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Blessing The Sick, Why Doesn’t It Work?

Don - July 30, 2007

I was asked to administer to a lady we home teach. Whenever I finish an administration I always read to the individual from James:

14 Is any sick among you? let him call for the elders of the church; and let them pray over him, anointing him with oil in the name of the Lord:

15 And the prayer of faith shall save the sick, and the Lord shall raise him up; and if he have committed sins, they shall be forgiven him.

I make sure they understand that it’s the prayer of faith that saves the sick. I also read the last part…if they have committed sins they’ll be forgiven…as part of the healing.

It’s obvious that all blessings – administrations don’t work…that is the healing doesn’t take place. Of course we always play the “It wasn’t God’s will” card. I can accept that. but…..

If the giver of the blessing is not worthy, or totally worthy will God withhold the healing blessing, even if the sick person has faith?

If the sick person is not worthy, or totally worthy will God withhold the healing blessing even if the blessing is given by a faithful righteous priesthood holder with faith?

How worthy does a sick personal have to be to be healed enough to have their sins forgiven. Christ, when he healed someone always made the connection between forgiveness of sin and being healed….why don’t we do that more today?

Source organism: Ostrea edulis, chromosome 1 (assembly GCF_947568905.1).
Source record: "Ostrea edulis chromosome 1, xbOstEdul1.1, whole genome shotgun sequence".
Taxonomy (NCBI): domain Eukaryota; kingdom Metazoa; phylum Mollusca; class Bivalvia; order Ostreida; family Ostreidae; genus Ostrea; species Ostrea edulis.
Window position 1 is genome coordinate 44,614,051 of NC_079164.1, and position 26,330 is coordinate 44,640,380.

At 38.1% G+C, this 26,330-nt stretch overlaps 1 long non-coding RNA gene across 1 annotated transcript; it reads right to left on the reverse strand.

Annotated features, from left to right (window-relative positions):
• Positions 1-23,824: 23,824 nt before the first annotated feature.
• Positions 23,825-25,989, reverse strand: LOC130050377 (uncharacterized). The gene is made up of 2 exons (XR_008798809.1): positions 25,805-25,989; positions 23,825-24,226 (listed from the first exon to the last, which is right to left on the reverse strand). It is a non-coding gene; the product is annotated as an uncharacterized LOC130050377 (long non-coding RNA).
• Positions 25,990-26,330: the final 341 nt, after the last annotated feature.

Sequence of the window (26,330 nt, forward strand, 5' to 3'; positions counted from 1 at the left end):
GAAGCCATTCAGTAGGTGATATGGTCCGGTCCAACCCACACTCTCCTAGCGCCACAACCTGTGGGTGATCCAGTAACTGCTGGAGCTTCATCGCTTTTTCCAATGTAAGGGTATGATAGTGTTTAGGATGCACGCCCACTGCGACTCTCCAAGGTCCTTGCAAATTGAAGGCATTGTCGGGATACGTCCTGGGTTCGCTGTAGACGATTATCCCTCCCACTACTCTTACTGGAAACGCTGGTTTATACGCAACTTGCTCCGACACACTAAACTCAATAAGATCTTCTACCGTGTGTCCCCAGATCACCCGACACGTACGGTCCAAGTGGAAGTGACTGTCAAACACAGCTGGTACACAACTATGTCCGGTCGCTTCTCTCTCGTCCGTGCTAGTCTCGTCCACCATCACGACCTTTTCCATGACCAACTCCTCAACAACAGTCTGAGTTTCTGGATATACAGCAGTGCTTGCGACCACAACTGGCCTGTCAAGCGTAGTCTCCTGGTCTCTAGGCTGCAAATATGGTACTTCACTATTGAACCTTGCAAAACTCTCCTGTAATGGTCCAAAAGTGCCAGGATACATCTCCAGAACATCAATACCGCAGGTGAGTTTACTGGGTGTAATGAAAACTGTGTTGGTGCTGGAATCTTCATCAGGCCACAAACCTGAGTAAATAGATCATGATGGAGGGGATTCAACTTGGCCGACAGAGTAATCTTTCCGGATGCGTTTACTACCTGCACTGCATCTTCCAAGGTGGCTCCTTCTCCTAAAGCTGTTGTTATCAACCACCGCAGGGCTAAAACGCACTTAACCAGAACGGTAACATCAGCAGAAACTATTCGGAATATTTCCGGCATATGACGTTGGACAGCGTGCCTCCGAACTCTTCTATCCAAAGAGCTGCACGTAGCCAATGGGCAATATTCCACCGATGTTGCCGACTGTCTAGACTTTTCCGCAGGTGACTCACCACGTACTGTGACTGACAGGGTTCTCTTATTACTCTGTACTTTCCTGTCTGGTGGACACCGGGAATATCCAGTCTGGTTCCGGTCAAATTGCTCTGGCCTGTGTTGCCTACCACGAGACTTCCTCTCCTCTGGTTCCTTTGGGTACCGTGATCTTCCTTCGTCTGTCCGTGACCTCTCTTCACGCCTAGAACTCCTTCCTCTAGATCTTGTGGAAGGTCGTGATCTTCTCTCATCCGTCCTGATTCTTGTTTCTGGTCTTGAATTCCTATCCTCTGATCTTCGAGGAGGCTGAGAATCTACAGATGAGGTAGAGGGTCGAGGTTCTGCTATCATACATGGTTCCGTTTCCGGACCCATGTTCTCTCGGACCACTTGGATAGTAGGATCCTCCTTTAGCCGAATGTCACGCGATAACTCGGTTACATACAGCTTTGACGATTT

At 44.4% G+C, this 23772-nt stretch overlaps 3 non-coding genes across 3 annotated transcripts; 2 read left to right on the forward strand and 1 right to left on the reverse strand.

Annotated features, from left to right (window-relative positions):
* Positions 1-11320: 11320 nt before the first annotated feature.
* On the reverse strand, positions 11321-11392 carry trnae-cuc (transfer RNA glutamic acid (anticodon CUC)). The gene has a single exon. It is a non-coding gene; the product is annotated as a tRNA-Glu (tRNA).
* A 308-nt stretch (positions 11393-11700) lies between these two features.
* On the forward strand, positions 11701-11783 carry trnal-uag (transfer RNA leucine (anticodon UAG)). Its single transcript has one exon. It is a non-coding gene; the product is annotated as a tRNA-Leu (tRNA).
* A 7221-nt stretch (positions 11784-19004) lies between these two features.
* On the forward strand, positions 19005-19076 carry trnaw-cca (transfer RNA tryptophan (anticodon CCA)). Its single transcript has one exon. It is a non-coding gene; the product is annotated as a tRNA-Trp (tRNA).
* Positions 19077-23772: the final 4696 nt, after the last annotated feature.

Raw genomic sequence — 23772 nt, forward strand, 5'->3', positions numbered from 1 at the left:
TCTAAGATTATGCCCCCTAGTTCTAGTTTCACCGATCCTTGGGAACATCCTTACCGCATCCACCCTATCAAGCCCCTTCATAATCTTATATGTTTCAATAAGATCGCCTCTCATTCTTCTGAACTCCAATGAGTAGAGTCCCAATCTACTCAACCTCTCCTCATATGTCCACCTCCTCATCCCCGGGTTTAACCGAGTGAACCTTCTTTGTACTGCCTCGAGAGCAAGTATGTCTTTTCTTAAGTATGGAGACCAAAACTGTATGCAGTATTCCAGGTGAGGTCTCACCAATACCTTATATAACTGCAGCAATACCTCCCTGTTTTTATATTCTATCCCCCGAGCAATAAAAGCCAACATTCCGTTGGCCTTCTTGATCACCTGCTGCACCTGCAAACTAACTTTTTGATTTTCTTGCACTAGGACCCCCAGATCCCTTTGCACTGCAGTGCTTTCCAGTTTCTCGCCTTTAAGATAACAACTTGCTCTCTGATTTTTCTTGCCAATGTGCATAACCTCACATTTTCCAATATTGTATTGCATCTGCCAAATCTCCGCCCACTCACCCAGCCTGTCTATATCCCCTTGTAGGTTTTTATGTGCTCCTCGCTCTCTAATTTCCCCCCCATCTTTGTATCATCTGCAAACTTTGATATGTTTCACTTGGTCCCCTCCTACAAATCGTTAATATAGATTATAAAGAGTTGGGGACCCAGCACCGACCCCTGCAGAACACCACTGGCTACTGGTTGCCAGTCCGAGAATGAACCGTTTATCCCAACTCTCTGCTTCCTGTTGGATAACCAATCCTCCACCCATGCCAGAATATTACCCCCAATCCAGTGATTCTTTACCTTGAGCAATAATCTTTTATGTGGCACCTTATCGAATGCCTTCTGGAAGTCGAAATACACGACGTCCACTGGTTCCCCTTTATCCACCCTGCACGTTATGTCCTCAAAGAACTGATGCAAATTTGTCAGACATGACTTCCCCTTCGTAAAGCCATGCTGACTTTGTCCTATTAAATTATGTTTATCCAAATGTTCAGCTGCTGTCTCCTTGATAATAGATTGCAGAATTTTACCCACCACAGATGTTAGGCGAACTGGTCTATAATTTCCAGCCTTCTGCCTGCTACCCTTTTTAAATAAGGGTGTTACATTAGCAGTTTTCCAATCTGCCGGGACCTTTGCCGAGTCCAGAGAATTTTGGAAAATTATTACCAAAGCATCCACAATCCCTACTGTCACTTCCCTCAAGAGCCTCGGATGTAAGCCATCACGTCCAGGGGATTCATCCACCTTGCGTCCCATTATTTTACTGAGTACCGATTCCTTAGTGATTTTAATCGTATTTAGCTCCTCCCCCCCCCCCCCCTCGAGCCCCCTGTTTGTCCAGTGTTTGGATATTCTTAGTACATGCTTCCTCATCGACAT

If a sick person isn’t really humble enough and repentant enought to have their sins forgiven then are they really worthy to be healed?

In the past it has been a fairly common practice to re-baptize people who were sick, presumably because of this connection.

So what’s your thoughts? (Lucky I had my companion actually seal the annointing and give the blessing…I just read the scriptures after he was done.)


  1. In the olden days, even prophets and apostles would administer multiple times over days, weeks and months, struggling against the destroyer for a miracle.

    Comment by J. Stapley — July 30, 2007 @ 7:28 pm

  2. I think it’s important to remember that healing doesn’t always mean getting physically better. Elder Oaks pointed out that it can also mean receiving the strength to carry the load that person bears.

    Your questions about the connection between healing and forgiveness are really interesting.

    Comment by m&m — July 30, 2007 @ 9:42 pm

  3. When I’m asked to give a blessing, I also try to make sure that the person getting the blessing understands the role that he and his faith plays in the blessing.